Friday, August 12 2022

JOHANNESBURG, South Africa — A severe variant of the coronavirus has been detected in South Africa, which could explain the rapid spread of a second wave affecting young people, the health minister said on Friday.

Known as the 501.V2 variant, it has been identified by South African researchers and details have been sent to the World Health Organization, Zwelini Mkhize said in a statement.

A team led by the Kwazulu-Natal Research Sequencing and Innovation Platform (KRISP), has sequenced hundreds of virus samples since the start of the pandemic and “noted that one particular variant was increasingly dominating plus results from samples collected over the past two months,” he added.

South African doctors have pointed out that more patients are younger and don’t always have other conditions that amplify the effect of the virus, but still suffer from more severe forms of COVID-19.

This “strongly suggests that the current second wave we are experiencing is driven by this new variant,” Mkhize concluded.

A worker disinfects the handrails of an escalator at a shopping center in Johannesburg, Dec. 8, 2020. (AP Photo/Denis Farrell)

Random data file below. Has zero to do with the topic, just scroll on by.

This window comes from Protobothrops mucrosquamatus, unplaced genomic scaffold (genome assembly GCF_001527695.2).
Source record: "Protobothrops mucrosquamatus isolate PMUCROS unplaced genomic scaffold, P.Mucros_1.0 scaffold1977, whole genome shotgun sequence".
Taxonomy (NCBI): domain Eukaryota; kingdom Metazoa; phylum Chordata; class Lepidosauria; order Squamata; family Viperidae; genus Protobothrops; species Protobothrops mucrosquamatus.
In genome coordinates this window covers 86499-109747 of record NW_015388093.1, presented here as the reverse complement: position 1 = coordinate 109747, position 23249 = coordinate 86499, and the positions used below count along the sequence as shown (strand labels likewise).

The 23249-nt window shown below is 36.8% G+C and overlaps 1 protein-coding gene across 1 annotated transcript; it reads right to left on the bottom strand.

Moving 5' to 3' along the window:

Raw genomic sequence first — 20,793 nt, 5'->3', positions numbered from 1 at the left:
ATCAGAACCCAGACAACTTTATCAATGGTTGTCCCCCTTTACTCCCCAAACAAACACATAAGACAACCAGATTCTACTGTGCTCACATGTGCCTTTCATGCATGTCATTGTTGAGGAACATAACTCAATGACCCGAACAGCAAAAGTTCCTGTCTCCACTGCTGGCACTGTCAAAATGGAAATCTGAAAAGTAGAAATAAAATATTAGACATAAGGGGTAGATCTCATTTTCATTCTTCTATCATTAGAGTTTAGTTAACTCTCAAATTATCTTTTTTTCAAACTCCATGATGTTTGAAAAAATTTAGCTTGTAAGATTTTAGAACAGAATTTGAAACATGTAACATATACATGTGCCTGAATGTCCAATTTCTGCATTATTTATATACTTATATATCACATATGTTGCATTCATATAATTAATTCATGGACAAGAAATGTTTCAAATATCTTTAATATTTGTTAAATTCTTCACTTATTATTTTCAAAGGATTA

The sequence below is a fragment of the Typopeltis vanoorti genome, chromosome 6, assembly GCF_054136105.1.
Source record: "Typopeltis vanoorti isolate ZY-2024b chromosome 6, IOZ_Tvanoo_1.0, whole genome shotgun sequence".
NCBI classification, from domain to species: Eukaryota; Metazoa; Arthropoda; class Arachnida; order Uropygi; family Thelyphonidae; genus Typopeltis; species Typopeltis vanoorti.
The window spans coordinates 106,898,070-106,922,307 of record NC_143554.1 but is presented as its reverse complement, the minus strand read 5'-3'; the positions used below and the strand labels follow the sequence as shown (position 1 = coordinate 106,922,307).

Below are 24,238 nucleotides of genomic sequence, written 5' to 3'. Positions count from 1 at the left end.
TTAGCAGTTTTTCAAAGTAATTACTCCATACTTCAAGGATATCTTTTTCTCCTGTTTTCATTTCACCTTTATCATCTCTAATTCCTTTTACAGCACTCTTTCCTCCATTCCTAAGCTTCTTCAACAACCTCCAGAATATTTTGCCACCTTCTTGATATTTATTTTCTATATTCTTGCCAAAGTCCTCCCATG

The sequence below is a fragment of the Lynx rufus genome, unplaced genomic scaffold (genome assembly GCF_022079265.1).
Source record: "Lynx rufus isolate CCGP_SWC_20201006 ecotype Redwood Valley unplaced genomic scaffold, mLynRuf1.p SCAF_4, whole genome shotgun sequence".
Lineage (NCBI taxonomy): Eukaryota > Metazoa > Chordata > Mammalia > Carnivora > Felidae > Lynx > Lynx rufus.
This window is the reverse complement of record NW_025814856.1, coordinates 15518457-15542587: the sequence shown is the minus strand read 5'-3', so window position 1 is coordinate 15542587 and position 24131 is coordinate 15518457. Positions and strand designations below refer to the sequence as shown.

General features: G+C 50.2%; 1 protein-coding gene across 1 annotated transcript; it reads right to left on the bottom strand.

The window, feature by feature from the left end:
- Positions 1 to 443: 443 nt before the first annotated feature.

The research team, led by Tulio de Oliveira, shared their findings with the scientific community and alerted UK authorities, who “studied their own samples and discovered that a similar mutation…was the variant that was causing of their resurgence in London”. he said.

Variants of the coronavirus have been regularly identified and brought to the attention of global health authorities.

The South African Minister of Health reiterated that the most effective way to fight back is to practice social distancing, wear masks and wash hands regularly.

South Africa has been hit harder by the coronavirus than other countries on the continent and as of Friday had recorded 24,845 deaths and more than 900,000 cases among a population of nearly 60 million.

More than 8,700 cases have been detected there in the past 24 hours, still well below the peak of around 12,000 a day seen in July.

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